WV Sen. Manchin again sponsors balanced budget amendment | State Journal
As Congress continues to work toward a solution to the nation's fiscal problems, Sen. Joe Manchin, D-W.Va., has joined with other Democrats to introduce a balanced budget amendment.
The amendment, introduced July 11, is co-sponsored by Sens. Mark Udall, D-Colo., Mark Begich, D-Alaska; Claire McCaskill, D-Mo., Heidi Heitkamp, D-N.D., and Jon Tester, D-Mont. The measure would require the federal government to balance its budget and restore fiscal responsibility while also directing Congress to balance the federal budget each year and mandate that federal spending not exceed revenues, with some exceptions.
Under the amendment, the balanced budget requirement could be suspended only if three-fifths of the members of Congress agree.
Manchin said he thinks most Americans would support the amendment because they have to manage their own finances with a balanced budget.
"Balancing our budget is simple common sense, and this constitutional amendment would ensure that we put our fiscal house in order," Manchin said. "With our nation approaching $17 trillion in debt, and growing by the day, it's time for the federal government to start living within its means.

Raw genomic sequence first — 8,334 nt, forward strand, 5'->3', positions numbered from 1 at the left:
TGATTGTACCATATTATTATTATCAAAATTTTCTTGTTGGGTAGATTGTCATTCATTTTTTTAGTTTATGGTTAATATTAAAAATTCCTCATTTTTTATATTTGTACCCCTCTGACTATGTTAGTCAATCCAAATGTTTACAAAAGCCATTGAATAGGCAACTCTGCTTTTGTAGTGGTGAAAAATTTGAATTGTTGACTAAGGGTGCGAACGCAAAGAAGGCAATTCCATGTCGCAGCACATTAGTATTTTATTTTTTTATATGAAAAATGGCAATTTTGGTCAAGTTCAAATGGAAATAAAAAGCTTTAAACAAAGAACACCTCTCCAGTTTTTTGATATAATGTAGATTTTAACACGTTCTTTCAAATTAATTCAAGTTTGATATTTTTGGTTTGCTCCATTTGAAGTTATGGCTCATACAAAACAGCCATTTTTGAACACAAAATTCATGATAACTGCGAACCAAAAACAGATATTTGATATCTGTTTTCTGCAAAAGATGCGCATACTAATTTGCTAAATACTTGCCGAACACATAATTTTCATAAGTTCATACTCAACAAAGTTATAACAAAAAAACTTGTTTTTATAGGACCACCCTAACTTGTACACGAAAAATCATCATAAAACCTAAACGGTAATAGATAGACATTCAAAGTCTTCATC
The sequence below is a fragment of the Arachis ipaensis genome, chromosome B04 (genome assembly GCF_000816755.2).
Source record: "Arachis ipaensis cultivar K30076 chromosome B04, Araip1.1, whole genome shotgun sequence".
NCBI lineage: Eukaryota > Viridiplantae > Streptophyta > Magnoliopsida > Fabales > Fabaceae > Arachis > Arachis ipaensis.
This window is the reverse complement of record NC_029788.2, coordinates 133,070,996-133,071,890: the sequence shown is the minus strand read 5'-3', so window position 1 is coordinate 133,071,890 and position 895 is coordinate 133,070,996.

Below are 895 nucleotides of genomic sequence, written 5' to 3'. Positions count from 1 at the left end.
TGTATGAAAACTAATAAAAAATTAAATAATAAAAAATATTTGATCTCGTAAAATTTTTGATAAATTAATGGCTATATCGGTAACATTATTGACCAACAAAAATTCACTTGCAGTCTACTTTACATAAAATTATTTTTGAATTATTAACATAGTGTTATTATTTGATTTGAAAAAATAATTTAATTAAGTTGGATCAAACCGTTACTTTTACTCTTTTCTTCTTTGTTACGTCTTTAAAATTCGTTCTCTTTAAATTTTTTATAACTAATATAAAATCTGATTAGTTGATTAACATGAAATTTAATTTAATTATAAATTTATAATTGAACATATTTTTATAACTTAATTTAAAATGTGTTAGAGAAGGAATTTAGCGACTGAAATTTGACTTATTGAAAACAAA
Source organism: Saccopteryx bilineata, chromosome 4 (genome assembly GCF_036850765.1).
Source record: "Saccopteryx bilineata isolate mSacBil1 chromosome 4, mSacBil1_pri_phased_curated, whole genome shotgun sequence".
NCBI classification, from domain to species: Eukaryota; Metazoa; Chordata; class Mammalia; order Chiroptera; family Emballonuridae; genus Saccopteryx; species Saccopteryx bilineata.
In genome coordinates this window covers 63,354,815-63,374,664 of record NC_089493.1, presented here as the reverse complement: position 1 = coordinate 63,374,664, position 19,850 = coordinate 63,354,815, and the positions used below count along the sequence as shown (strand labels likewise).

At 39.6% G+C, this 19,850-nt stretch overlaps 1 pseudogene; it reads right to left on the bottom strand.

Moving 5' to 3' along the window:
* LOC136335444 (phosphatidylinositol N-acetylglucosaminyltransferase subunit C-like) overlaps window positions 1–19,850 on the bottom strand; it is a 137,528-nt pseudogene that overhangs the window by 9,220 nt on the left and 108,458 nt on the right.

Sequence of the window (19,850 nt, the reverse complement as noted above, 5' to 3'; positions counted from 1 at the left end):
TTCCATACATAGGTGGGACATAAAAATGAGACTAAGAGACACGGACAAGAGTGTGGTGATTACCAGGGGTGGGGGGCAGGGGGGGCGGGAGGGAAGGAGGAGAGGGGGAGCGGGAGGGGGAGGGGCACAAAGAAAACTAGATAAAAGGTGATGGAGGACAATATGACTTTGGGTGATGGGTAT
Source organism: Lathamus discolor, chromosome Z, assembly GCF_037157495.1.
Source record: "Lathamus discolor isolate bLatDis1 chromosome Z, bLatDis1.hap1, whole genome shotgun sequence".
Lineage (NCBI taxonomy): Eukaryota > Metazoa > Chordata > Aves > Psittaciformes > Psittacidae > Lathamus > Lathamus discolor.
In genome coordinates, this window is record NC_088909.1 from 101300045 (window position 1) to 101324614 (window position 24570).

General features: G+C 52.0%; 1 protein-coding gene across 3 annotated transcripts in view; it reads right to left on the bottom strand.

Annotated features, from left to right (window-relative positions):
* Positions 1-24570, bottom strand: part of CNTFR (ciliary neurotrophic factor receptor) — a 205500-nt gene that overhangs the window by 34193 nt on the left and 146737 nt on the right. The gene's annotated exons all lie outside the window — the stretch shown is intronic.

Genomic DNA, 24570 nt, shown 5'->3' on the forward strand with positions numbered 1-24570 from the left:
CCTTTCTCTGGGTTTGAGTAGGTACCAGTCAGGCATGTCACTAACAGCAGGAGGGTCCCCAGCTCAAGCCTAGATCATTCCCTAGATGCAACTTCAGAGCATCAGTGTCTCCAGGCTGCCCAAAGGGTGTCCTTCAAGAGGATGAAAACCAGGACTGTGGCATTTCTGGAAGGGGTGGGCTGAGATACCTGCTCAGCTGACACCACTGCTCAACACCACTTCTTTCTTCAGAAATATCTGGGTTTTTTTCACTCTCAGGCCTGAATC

"This is the kind of positive step that the people of my state and this great nation are so eager to see from Washington."
In 2011, Manchin voiced his support for a similar amendment. However, that amendment failed to pass the U.S. Senate when it came up for vote in December 2011.
According to information from Manchin's office, the amendment would:
Require Congress to balance the federal budget each year unless three-fifths of the Senate and House of Representatives vote to override the requirement;
Require the president to submit a balanced budget to Congress every year;
Allow spending to exceed revenues in times of declared war or military conflicts declared by joint resolution;
Protect the Social Security Trust Fund by exempting it from the scope of the amendment;
Prohibit Congress from providing income tax breaks for millionaires, unless the nation is running surpluses. However, those surpluses must also not be eliminated if such a tax break were enacted.
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